ASU Electronic Theses and Dissertations
This collection includes most of the ASU Theses and Dissertations from 2011 to present. ASU Theses and Dissertations are available in downloadable PDF format; however, a small percentage of items are under embargo. Information about the dissertations/theses includes degree information, committee members, an abstract, supporting data or media.
In addition to the electronic theses found in the ASU Digital Repository, ASU Theses and Dissertations can be found in the ASU Library Catalog.
Dissertations and Theses granted by Arizona State University are archived and made available through a joint effort of the ASU Graduate College and the ASU Libraries. For more information or questions about this collection contact or visit the Digital Repository ETD Library Guide or contact the ASU Graduate College at firstname.lastname@example.org.
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In the artificial intelligence literature, three forms of reasoning are commonly employed to understand agent behavior: inductive, deductive, and abductive. More recently, data-driven approaches leveraging ideas such as machine learning, data mining, and social network analysis have gained popularity. While data-driven variants of the aforementioned forms of reasoning have been applied separately, there is little work on how data-driven approaches across all three forms relate and lend themselves to practical applications. Given an agent behavior and the percept sequence, how one can identify a specific outcome such as the likeliest explanation? To address real-world problems, it is vital to understand …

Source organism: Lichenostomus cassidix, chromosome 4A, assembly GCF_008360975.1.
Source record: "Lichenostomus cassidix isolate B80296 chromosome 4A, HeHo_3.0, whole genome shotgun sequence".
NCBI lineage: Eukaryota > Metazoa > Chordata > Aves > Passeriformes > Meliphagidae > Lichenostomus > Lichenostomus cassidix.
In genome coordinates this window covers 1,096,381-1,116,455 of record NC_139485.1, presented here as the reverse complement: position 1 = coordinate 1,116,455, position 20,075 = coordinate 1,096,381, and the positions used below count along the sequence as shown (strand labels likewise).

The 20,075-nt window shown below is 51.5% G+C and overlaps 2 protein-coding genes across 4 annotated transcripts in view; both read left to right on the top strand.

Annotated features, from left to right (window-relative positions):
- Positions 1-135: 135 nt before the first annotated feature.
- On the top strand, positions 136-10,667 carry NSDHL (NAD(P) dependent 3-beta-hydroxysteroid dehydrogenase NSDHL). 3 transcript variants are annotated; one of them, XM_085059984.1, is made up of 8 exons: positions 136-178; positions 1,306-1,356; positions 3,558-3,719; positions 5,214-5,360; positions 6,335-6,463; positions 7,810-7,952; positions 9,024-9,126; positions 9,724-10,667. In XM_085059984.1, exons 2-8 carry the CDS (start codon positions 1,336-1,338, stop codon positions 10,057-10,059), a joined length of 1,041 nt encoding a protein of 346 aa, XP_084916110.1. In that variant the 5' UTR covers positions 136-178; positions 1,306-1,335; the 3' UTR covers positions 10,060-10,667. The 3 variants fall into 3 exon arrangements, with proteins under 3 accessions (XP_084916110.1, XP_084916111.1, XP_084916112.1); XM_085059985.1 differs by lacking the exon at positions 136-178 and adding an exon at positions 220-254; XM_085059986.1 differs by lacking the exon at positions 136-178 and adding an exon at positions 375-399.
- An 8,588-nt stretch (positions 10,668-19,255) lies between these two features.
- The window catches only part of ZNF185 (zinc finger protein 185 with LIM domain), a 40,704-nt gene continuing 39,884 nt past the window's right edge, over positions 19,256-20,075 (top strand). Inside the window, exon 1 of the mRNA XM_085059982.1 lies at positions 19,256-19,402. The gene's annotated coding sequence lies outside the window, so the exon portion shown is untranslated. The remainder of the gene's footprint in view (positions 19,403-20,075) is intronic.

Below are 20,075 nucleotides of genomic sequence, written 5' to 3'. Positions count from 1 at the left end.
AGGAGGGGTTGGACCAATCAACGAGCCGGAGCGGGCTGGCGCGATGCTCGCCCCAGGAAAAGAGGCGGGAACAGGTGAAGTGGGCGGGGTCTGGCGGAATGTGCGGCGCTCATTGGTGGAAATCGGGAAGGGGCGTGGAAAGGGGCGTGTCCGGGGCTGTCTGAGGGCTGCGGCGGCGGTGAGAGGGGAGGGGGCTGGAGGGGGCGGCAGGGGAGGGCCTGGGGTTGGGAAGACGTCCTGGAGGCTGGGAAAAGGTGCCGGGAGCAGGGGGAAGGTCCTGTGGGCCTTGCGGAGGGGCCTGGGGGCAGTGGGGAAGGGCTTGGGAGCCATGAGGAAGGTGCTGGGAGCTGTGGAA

- Shaabani, Elham, Shakarian, Paulo, Davulcu, Hasan, et al.
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